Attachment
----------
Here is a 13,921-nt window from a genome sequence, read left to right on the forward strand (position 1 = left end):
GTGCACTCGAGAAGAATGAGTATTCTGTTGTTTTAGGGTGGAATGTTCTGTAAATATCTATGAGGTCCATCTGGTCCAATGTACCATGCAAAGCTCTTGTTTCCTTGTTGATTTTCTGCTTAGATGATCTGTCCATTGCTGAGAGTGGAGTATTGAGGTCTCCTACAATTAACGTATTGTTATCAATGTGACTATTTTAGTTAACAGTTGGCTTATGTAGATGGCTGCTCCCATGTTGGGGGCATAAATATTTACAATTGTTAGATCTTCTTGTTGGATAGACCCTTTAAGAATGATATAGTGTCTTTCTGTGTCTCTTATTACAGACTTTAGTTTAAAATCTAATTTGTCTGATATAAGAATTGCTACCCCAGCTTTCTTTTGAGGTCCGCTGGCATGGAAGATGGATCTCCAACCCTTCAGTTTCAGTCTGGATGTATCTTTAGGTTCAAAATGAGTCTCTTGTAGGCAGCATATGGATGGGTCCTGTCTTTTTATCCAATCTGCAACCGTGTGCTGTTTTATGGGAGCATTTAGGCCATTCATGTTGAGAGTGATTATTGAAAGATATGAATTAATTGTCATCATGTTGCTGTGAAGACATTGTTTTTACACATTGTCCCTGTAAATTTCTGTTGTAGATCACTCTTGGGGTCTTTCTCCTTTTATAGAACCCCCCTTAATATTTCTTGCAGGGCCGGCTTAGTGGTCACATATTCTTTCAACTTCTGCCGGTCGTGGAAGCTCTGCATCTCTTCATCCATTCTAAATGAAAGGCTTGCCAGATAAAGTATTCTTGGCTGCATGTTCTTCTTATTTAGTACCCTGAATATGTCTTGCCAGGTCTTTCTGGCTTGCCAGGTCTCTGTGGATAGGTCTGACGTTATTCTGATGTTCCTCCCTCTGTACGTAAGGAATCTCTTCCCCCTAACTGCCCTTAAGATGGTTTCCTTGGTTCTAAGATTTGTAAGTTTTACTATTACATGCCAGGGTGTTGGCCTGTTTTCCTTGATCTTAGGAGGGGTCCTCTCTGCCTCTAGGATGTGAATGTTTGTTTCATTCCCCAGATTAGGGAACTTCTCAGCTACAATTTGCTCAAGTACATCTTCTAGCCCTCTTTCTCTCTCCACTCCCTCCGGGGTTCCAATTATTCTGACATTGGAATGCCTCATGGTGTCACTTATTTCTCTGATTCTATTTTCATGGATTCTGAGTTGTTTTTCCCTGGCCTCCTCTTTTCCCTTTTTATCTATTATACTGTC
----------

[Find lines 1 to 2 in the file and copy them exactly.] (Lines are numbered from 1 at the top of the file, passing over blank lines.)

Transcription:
Here is a 13,921-nt window from a genome sequence, read left to right on the forward strand (position 1 = left end):
GTGCACTCGAGAAGAATGAGTATTCTGTTGTTTTAGGGTGGAATGTTCTGTAAATATCTATGAGGTCCATCTGGTCCAATGTACCATGCAAAGCTCTTGTTTCCTTGTTGATTTTCTGCTTAGATGATCTGTCCATTGCTGAGAGTGGAGTATTGAGGTCTCCTACAATTAACGTATTGTTATCAATGTGACTATTTTAGTTAACAGTTGGCTTATGTAGATGGCTGCTCCCATGTTGGGGGCATAAATATTTACAATTGTTAGATCTTCTTGTTGGATAGACCCTTTAAGAATGATATAGTGTCTTTCTGTGTCTCTTATTACAGACTTTAGTTTAAAATCTAATTTGTCTGATATAAGAATTGCTACCCCAGCTTTCTTTTGAGGTCCGCTGGCATGGAAGATGGATCTCCAACCCTTCAGTTTCAGTCTGGATGTATCTTTAGGTTCAAAATGAGTCTCTTGTAGGCAGCATATGGATGGGTCCTGTCTTTTTATCCAATCTGCAACCGTGTGCTGTTTTATGGGAGCATTTAGGCCATTCATGTTGAGAGTGATTATTGAAAGATATGAATTAATTGTCATCATGTTGCTGTGAAGACATTGTTTTTACACATTGTCCCTGTAAATTTCTGTTGTAGATCACTCTTGGGGTCTTTCTCCTTTTATAGAACCCCCCTTAATATTTCTTGCAGGGCCGGCTTAGTGGTCACATATTCTTTCAACTTCTGCCGGTCGTGGAAGCTCTGCATCTCTTCATCCATTCTAAATGAAAGGCTTGCCAGATAAAGTATTCTTGGCTGCATGTTCTTCTTATTTAGTACCCTGAATATGTCTTGCCAGGTCTTTCTGGCTTGCCAGGTCTCTGTGGATAGGTCTGACGTTATTCTGATGTTCCTCCCTCTGTACGTAAGGAATCTCTTCCCCCTAACTGCCCTTAAGATGGTTTCCTTGGTTCTAAGATTTGTAAGTTTTACTATTACATGCCAGGGTGTTGGCCTGTTTTCCTTGATCTTAGGAGGGGTCCTCTCTGCCTCTAGGATGTGAATGTTTGTTTCATTCCCCAGATTAGGGAACTTCTCAGCTACAATTTGCTCAAGTACATCTTCTAGCCCTCTTTCTCTCTCCACTCCCTCCGGGGTTCCAATTATTCTGACATTGGAATGCCTCATGGTGTCACTTATTTCTCTGATTCTATTTTCATGGATTCTGAGTTGTTTTTCCCTGGCCTCCTCTTTTCCCTTTTTATCTATTATACTGTC